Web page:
Early in the 90’s grunge music was taking over the world, and while the majority of it’s artists were coming out of Seattle, Washington in the US, British band Bush had the UK’s best answer to the Seattle Sound. Lead by frontman Gavin Rossdale, Bush became the biggest grunge band from outside of Seattle. Their 1994 debut album “Sixteen Stone” still holds up to this day as one of the greatest grunge records of all time. In 2010 “Sixteen Stone” was certified 6x Platnium by the RIAA and the album’s 5 singles still remain staples on alt rock radio.
Fast forward to 2017, where Bush is now a well-established rock band and just released their seventh studio album, “Black and White Rainbows.” Grunge for the most part is a thing of the past, even the biggest US grunge acts, such as Pearl Jam have matured into arena headlining rock giants. Bush’s sound has matured as well, and though they’re no longer turning out angst driven anthems, they can still reach down and find that 90’s edge.
For Friday’s tour stop at Boston’s House of Blues, Bush would spend most of the show alternating between their first and seventh albums. Opening with an extended version of “Everything Zen” - the group’s first single – they set the tone for an energetic show early on. “The Beat of Your Heart” off “Black and White Rainbows” marked the first appearance of material from that album four songs into the show. Now Bush didn’t exclusively play from those two albums, songs such as “Greedy Fly” and “Swallowed” from 90’s era Bush brought back nostalgia memories for many of the fans in attendance. While “The Sound of Winter” from their 2011 comeback album “Sea of Memories” satisfied the new era of Bush fans.
Rossdale managed to deliver tunes from both eras, the way they were meant to be. On the newer material the band was more reserved on stage, while when going back to early material they brought their energy levels up. At no point was that more apparent than when Rossdale spent the entirety of the song “Little Things” running around the venues, making his way to the 3rd balcony and back down to the floor to sing in the middle of the crowd before leaving for the encore break. The encore was made up of three songs from “Sixteen Stone” and one cover song. A cover of R.EM.’s “The One I Love” and a solo version of "Glycerine" by Rossdale were sandwiched between “Machinehead” and “Comedown” allowing fans to end the show on a high energy singalong.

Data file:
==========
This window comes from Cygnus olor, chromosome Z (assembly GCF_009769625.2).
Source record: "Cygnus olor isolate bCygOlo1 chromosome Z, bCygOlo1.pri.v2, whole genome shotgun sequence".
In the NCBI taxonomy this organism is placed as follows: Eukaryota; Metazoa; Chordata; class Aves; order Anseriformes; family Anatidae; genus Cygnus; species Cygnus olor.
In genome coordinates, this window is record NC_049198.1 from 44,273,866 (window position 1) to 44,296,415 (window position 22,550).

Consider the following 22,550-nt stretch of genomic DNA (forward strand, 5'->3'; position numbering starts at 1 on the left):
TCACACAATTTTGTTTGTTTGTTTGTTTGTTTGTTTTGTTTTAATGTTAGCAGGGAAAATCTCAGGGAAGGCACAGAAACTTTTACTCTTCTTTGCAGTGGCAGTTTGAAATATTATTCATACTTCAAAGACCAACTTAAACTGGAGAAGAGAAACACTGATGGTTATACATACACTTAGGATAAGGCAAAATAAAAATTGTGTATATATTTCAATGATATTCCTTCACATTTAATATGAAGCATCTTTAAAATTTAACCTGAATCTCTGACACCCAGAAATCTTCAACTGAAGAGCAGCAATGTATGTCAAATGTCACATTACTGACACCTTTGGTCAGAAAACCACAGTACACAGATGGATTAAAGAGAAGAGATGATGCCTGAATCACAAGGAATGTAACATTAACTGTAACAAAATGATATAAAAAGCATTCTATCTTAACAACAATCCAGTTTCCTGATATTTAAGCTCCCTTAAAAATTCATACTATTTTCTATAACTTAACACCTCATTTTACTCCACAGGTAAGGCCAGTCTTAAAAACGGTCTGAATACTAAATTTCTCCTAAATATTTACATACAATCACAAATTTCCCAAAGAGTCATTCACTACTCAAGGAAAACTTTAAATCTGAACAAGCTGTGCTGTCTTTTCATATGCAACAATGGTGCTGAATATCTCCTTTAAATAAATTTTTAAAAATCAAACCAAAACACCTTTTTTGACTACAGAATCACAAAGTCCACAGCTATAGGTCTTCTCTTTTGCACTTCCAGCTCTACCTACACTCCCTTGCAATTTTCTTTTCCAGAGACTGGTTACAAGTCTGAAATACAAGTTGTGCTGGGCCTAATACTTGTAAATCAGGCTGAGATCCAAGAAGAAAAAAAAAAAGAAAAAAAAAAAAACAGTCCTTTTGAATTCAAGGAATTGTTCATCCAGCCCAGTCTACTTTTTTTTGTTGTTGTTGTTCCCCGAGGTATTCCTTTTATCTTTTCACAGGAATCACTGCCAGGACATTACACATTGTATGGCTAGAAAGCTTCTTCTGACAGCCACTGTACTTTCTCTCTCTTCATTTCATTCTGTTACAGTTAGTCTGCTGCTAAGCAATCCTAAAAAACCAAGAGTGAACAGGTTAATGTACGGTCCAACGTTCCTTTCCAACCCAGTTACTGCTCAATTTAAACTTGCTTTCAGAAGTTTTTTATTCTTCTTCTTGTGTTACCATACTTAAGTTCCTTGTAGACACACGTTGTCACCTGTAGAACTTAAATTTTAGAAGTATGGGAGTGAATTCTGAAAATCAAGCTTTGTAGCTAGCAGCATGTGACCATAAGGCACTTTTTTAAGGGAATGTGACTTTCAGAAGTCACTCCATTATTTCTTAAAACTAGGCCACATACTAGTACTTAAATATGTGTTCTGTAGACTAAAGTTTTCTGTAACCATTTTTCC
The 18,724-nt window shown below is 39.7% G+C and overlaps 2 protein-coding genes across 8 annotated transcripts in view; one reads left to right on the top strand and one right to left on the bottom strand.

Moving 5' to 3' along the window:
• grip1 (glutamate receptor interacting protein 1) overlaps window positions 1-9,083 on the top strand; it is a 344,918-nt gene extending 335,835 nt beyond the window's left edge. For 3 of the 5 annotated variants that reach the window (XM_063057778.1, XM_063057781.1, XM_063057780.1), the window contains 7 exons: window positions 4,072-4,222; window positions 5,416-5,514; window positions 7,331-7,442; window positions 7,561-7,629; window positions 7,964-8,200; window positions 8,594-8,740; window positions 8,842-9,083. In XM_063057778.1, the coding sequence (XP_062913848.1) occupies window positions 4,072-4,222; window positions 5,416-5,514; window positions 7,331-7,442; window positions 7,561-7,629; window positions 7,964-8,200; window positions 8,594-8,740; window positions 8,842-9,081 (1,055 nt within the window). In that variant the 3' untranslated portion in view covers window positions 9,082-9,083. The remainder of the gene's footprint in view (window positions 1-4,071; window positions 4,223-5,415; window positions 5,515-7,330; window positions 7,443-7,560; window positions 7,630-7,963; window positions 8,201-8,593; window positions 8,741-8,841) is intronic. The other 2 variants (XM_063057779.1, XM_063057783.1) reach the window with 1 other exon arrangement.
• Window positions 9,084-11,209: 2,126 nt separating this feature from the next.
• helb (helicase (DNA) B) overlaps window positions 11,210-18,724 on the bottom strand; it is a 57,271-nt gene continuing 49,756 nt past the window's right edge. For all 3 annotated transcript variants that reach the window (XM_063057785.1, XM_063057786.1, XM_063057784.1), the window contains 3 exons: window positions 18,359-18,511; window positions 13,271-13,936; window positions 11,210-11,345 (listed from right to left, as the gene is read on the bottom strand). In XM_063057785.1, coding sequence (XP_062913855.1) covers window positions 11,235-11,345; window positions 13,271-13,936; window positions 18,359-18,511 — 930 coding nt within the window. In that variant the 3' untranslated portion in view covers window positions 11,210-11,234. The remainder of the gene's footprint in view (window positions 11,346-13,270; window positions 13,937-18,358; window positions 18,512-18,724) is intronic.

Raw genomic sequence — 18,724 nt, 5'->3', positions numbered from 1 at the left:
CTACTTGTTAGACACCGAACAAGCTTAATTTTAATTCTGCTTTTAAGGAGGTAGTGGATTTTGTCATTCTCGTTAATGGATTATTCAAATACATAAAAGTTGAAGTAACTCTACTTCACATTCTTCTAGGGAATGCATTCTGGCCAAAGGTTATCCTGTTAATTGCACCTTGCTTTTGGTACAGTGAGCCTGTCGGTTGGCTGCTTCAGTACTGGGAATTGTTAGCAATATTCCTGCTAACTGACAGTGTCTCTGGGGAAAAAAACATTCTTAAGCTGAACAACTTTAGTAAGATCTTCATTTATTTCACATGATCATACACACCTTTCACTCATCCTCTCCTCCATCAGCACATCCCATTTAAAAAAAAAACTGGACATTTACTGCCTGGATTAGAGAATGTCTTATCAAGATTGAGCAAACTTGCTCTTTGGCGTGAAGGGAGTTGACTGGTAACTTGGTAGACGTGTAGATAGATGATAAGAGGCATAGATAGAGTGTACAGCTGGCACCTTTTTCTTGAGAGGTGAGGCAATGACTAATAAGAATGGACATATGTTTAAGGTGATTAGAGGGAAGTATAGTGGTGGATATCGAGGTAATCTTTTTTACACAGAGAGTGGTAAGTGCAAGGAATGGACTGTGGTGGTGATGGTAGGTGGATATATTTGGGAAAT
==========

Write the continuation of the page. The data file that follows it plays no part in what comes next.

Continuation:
In the years since their monster debut album, Bush has undergone a couple lineup changes, with bassist Corey Britz and guitarist Chris Traynor replacing original members Dave Parsons and Nigel Pulsford respectively. But Britz and Traynor have breathed new life into the band contributing on new releases as well as doing fair justice to Bush’s older tunes. Original drummer Robin Goodridge still holds down the low end with absolute precision solidifying him as one of grunge’s most consistent drummers.
Opening Friday night’s concert were San Fernando post-punk revivalists She Wants Revenge and electric folk rockers Leopold and His Fiction.
Photos: BUSH, She Wants Revenge, Leopold and his Fiction - Boston, MA 8/11/17